hmmmmWith Nothing Left to Win, Fans of Red Sox Suddenly Feel a Loss
By PAM BELLUCK: NY Times
BOSTON, Oct. 28 - It didn't take long to go from ecstatic to existential.
Having waited 86 years for a World Series championship, Bostonians found themselves on Thursday swirling with elation, but also scratching their heads.
What are Red Sox fans to do when the angst of being one of the world's greatest underdogs is gone?
"I'm having trouble dealing with it," said Mike Andrews, who played second base for the Red Sox in 1967, when they lost to the Cardinals during one of their many close-but-no-cigar face-offs.
"You're just kind of caught saying, 'What's next?' " said Mr. Andrews, who now leads the Jimmy Fund, a cancer organization in Boston that is the team's principal charity. "I don't want to say it's a letdown. But it's certainly something you let become part of your life and it's gone now, and we need to come up with something new."
Bostonians have never been baskers, and the afterglow of the Red Sox' extraordinary World Series triumph over the St. Louis Cardinals has caught more than a few people without their psychological sunblock.
"I wish I were able to be more relaxed," said Nathan Levin, 98, who remembers the last time the Red Sox won, in 1918, a time when he used to walk five miles to Fenway Park, wait outside the players' entrance, and once got ushered into the ballpark by Babe Ruth himself.
"What it feels like for a 98-year-old man to sit here and watch the Red Sox win it all?" said Mr. Levin, who now yells at the television and second-guesses the manager from his home in West Palm Beach, Fla. "I lived for them all these years. After 1918 and waiting 86 years for this team to do it all again is beyond words for me."
But, he said, "Now it's over, what are we going to do next?"
Even Leslie Epstein, whose son, Theo, is Red Sox general manager, feels the tension inherent in having a championship team in Boston.
"They're going to be heartbroken at not being heartbroken," said Mr. Epstein, a novelist who is chairman of the creative writing department at Boston University. "It's not just a joke. That's what's made us unique. We were the Boston Red Sox that never could win."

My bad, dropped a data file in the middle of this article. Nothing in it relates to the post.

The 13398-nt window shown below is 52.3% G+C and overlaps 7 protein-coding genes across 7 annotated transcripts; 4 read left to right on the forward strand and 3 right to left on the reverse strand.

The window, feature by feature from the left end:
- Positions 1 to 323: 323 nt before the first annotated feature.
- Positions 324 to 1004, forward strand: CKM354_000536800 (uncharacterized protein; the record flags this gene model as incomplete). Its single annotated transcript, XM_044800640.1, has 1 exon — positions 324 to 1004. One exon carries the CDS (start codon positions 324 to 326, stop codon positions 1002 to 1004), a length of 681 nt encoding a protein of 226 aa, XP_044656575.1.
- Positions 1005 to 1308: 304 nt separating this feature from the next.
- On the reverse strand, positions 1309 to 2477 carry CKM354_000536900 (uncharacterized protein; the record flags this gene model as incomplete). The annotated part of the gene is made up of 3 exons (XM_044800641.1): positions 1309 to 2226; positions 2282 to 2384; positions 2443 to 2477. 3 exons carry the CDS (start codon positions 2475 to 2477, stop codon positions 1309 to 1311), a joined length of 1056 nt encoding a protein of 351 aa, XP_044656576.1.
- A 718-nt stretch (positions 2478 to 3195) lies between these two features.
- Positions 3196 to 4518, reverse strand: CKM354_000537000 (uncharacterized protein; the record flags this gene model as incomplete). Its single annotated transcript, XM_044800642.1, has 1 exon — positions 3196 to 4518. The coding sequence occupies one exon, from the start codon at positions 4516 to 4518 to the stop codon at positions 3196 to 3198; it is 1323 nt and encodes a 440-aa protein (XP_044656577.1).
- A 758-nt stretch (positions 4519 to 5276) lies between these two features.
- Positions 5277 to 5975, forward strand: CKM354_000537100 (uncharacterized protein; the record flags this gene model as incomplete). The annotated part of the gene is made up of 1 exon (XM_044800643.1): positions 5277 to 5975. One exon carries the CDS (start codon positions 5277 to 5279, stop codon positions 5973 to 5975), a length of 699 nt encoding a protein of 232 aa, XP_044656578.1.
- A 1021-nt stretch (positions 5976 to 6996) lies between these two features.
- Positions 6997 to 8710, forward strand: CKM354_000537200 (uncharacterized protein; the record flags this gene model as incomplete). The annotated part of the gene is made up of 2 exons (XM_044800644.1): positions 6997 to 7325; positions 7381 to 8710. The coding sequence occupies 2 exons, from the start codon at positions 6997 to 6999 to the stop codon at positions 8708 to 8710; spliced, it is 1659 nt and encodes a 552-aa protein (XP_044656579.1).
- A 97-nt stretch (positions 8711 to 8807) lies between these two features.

Mr. Epstein, who has lived for 26 years in the Red Sox Nation, pointed out that A. Bartlett Giamatti, the former baseball commissioner and avid Red Sox fan, once said that Fenway Park was the place to understand Calvinism in America, to learn that people sometimes fail and that failure can build character.
"There's a crack in Calvinism now," Mr. Epstein said. "Now, we're going to have to find something else. Maybe Bostonians will be secretly wishing for a Kerry loss so they can wail about that."
For the next few days, of course, most fans will be reveling proudly, especially at a giant parade on Saturday that will wind from Fenway Park to City Hall and is expected to draw more than three million people, according to the mayor's office.
And for some the victory can be seen as a harbinger of miracles to come, not just on the ball field.
"Suddenly all things seem possible," said Samantha Power, a Pulitzer Prize-winning expert on genocide at the John F. Kennedy School of Government at Harvard.
"For ordinary people who sort of thought, 'Maybe I'll never get that promotion,' maybe they think now anything can happen," Ms. Power said. But she also recognizes that she and many others will never feel quite the same about the Red Sox and about baseball.
For example, this summer, when Ms. Power traveled to Sudan to learn about the killing in Darfur, she listened to most Red Sox games on the Major League Baseball Web site in the middle of the Sudanese night. Stopping for a night in Paris on her way back, she dashed to an Internet cafe in time to hear the eighth inning of the Red Sox playing the Yankees.
"Would I next year go to an Internet cafe at 4 a.m. to listen to a Yankees-Red Sox game?" Ms. Power said. "I don't think so. The stakes of it just seemed higher because of the underdog role. It just felt bigger then."
And as the writer and baseball aficionado David Halberstam said Thursday, "Some of the magic has probably been snatched away.''
Like the lunar eclipse that turned the moon red and then swallowed it up during the fateful game on Wednesday night, this Red Sox victory strikes some fans as a little supernatural. Everywhere, people are talking about feeling changed, about venturing into uncharted territory.
Richard Berlin, who runs an insurance brokerage firm in Peabody, Mass., cast it in 12-step language.
"It's just like the alcoholic who frees himself from the bonds of drink and says, 'Now I can figure out who I want to be,' " Mr. Berlin said. "We're the Red Sox Nation. Maybe we'll need to be the Prozac Nation, but I hope that's not the case."
Many wonder whether fans will turn into unseemly braggarts, in particular taking the opportunity to lord it over Yankees fans as payback for years of pinstriped abuse.
"A team that loses in some ways is going to be easier to identify with for most Americans than one that wins," Ms. Power said. "Are we going to become that which we can never imagine being? Are we winners now, and does that make us sort of less empathetic, less humble? That's what being on the other side of the jackboot for 86 years leaves people able to do. Yankee fans don't feel for what we've gone through. Are we going to become like them?"
Mr. Epstein does not think the transformation will be too drastic. "With the first ball that goes under the third baseman's glove next year, all will be normal," he said. "It will still be the grumpiest city in America."
Ms. Power sees a chance for a city to lighten up by removing its chip.
"Maybe it will just become about a baseball rivalry instead of a humiliated city," she said. "It could make baseball less about the meaning of life and more about just baseball."
And, she said, almost as if to reassure herself, "that wouldn't be such a bad thing."